V: The Series — NBC's 1984-85 show about reptilian alien "visitors" conquering Earth — didn't last long. Even so, anyone who saw the show (or the two miniseries that spawned it) remembers the deliciously evil Diana. We shiver just picturing that scene where her mouth unhinged and she gulped down a live guinea pig! With that Charlie's Angels hairdo, those blood-red lips and cool shades for Di's human disguise, Jane Badler played her like a Texas cheerleader gone very, very wrong. Here, TV Guide Online rings up the 50-year-old actress to reminisce about the bad old days — and discuss another possible V invasion!

TV Guide Online: Diana was such a memorable character. Sort of a lizardy Lady Macbeth.
Jane Badler:
There are similarities, but there is probably a bit more humor in Diana. I had a lot of cheeky glee with the fact that she got so much pleasure out of being evil. And she was sexually ambivalent — I wanted to use read more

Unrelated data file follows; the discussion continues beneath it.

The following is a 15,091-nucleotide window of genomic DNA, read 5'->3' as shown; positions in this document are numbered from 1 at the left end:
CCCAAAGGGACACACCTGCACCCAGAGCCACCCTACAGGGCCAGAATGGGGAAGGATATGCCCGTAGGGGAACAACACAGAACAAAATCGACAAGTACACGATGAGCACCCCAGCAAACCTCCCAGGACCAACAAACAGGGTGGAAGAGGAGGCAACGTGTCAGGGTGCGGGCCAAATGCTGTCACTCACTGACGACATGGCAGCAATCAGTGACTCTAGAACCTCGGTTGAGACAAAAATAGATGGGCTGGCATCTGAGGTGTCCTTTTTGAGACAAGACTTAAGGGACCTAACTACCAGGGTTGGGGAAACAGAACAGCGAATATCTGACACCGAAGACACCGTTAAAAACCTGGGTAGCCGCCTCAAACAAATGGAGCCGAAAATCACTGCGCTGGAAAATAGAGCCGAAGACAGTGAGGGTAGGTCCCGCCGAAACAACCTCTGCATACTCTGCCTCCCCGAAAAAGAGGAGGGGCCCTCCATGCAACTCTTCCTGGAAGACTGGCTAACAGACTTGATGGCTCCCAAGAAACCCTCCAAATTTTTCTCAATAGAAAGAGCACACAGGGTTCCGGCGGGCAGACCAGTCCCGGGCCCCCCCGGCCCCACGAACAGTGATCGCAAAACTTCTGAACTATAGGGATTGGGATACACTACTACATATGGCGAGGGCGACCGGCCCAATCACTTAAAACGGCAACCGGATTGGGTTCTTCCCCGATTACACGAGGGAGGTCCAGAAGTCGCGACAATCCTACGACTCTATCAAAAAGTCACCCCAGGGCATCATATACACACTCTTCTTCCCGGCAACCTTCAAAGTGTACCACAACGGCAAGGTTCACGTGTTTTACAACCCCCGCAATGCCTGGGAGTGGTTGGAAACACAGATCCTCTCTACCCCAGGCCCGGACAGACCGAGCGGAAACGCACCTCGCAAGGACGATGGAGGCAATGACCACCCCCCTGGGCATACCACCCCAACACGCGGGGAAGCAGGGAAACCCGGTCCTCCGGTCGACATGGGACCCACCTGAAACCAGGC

Ben Browder's Farscape Plan

In his role as John Crichton, the astronaut-turned-action hero of Sci Fi Channel's cult hit, Farscape, Ben Browder frequently struggled to keep his emotions in check. In real life, the actor doesn't always feel the need to hold back. In fact, he was downright verklempt when he arrived on the set of Farscape: The Peacekeeper Wars, a four-hour miniseries that will air in October — and pick up where the prematurely canceled show left off!

"I got tears in my eyes walking back onto the set," Browder tells TV Guide Online. "To walk back onto Moya [the living leviathin which housed Crichton and his band of interstellar fugitives] was like seeing an old friend you never thought you'd see again. There were minor differences [in the set], but for the most part, it was like a time warp. A year and a half had passed since they had dismantled it, and there it was again.

"It actually leads you to believe read more